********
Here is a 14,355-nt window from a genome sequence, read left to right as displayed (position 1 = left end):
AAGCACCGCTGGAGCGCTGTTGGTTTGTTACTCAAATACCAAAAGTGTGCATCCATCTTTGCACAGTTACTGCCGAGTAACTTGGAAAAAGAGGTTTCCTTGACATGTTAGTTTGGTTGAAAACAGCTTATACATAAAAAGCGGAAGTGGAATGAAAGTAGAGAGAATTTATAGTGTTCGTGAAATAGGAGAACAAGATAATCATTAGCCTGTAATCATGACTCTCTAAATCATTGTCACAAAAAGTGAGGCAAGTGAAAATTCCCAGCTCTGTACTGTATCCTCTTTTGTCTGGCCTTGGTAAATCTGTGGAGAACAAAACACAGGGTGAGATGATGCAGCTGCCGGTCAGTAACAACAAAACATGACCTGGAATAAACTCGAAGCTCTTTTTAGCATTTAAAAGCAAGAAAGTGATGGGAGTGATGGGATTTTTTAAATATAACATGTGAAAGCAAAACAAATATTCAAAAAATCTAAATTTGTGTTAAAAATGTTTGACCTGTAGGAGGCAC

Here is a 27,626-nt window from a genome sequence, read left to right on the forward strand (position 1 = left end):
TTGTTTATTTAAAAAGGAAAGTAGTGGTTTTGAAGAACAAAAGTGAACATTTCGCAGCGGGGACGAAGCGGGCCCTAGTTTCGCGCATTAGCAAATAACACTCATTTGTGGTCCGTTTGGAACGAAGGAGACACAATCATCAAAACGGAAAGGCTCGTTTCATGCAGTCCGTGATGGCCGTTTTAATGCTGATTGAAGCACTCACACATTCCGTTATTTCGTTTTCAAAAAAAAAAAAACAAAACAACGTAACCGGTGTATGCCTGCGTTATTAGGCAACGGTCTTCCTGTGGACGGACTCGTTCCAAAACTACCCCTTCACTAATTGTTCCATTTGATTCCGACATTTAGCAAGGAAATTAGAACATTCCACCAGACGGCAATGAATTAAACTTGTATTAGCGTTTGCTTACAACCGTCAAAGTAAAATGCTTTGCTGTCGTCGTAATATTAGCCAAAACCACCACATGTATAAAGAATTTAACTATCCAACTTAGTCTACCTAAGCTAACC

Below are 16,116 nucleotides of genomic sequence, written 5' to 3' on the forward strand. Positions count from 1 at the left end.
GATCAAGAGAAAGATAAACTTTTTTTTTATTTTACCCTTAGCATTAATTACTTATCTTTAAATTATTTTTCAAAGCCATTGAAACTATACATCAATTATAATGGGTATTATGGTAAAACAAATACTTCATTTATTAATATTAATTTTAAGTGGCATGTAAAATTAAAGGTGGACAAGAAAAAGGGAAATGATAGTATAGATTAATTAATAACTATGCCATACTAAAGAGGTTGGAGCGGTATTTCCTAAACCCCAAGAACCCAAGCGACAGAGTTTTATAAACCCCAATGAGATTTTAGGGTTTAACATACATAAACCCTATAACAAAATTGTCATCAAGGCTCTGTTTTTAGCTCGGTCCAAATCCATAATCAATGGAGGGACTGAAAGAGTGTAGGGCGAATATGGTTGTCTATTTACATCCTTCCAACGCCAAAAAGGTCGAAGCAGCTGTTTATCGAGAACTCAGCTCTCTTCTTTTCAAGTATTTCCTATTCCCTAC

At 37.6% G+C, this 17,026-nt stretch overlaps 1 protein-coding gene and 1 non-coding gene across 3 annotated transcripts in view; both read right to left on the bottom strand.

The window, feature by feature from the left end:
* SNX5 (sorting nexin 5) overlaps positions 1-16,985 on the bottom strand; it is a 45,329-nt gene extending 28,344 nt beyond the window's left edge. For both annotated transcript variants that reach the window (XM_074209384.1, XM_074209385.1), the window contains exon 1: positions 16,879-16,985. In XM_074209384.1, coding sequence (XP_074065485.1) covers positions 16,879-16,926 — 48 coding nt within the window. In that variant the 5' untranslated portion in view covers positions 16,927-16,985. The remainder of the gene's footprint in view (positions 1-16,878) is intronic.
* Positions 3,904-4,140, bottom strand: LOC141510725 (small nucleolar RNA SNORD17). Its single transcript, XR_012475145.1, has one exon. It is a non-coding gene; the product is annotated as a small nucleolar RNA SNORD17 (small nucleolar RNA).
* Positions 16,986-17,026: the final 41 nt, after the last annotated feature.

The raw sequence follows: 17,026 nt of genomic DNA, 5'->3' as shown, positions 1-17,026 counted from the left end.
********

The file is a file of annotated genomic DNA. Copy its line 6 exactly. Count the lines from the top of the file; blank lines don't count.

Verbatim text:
GATCAAGAGAAAGATAAACTTTTTTTTTATTTTACCCTTAGCATTAATTACTTATCTTTAAATTATTTTTCAAAGCCATTGAAACTATACATCAATTATAATGGGTATTATGGTAAAACAAATACTTCATTTATTAATATTAATTTTAAGTGGCATGTAAAATTAAAGGTGGACAAGAAAAAGGGAAATGATAGTATAGATTAATTAATAACTATGCCATACTAAAGAGGTTGGAGCGGTATTTCCTAAACCCCAAGAACCCAAGCGACAGAGTTTTATAAACCCCAATGAGATTTTAGGGTTTAACATACATAAACCCTATAACAAAATTGTCATCAAGGCTCTGTTTTTAGCTCGGTCCAAATCCATAATCAATGGAGGGACTGAAAGAGTGTAGGGCGAATATGGTTGTCTATTTACATCCTTCCAACGCCAAAAAGGTCGAAGCAGCTGTTTATCGAGAACTCAGCTCTCTTCTTTTCAAGTATTTCCTATTCCCTAC